Some clergy sexual abuse survivors and their advocates in the Philadelphia area are outraged by a new study from the John Jay College of Criminal Justice. The findings tie a rise in cases of clergy sex abuse in the Catholic Church to the Woodstock-Era’s wave of social and sexual freedom.
Katherine, from Northeast Philadelphia, is the mother of a now 40-year-old son who was abused by a priest in Philadelphia when he was a boy. Her reaction to the study is strong.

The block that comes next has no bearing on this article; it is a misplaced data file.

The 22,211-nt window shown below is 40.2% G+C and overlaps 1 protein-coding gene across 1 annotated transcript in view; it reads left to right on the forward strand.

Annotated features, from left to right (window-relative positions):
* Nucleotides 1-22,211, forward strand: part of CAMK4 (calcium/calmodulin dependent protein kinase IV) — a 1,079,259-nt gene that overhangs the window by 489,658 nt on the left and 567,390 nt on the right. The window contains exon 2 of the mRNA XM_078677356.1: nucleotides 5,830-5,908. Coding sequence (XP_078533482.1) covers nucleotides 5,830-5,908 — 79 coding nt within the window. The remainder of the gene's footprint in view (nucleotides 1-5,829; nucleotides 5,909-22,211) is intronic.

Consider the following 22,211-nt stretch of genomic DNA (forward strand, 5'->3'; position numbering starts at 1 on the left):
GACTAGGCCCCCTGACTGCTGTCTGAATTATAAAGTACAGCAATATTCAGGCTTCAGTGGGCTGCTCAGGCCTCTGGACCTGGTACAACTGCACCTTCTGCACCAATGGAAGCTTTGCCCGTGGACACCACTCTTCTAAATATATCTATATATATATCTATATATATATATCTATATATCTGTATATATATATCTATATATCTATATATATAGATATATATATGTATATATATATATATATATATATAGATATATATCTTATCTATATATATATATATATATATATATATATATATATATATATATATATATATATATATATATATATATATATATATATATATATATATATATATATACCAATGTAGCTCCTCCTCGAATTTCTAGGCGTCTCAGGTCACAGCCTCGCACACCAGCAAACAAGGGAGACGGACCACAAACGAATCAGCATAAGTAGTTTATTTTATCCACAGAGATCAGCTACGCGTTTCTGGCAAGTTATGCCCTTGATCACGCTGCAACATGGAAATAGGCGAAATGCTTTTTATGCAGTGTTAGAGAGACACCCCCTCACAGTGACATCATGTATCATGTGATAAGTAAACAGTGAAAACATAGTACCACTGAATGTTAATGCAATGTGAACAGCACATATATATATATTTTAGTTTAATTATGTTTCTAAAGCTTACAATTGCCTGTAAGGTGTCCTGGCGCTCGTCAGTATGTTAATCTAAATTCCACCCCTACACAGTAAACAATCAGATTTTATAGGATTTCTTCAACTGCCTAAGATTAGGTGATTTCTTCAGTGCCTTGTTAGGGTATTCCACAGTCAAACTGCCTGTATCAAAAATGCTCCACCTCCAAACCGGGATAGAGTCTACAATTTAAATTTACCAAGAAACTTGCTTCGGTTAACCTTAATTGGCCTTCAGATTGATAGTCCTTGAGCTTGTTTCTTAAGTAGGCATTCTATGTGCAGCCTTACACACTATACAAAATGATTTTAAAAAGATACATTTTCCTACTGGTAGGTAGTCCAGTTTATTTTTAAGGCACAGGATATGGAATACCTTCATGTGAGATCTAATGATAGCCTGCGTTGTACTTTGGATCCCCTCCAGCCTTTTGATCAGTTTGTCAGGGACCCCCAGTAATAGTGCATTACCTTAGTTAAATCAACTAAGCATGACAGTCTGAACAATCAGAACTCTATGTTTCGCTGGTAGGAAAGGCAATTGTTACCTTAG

“Ludicrous. Absolutely ludicrous,” said Katherine, who didn’t want her last name published because that could identify her son. “They try every avenue to try to protect these pedophiles. We have pedophile priests who are still out there.”The Philadelphia Archdiocese declined to comment on the study, which was commissioned by the U.S. Conference of Bishops. The study’s authors say abuse peaked in the 60s and 70s, even if allegations often did not come to light until years later.Sister Maureen Paul Turlish taught in Philadelphia Archdiocesean schools, and has been speaking out on behalf of clergy abuse victims. “People are responsible for their actions,” said Turlish. “You can’t blame sexual abuse of a child–the repeated sexual abuse of children–on any cultural phenomenon. It’s absurd.” For many Catholics in the Philadelphia area, recent Grand Jury findings that priests with credible abuse allegations against them were allowed to keep serving have been devastating. Charles Gallagher worked in the Philadelphia District Attorney’s Office on abuse issues. Gallagher said it’s time for the Church to come clean about the real causes of the abuse crisis,”They didn’t properly screen these men that became priests, they were not properly supervised and disciplined and were not properly turned over to law enforcement for breaking the law,” said Gallagher. “Celibacy and homosexuality or whatever cultural influence they may try and say affected this, is a bizarre conclusion in my mind.”Gallagher said the money that was spent on the study, should have gone to helping abuse survivors instead.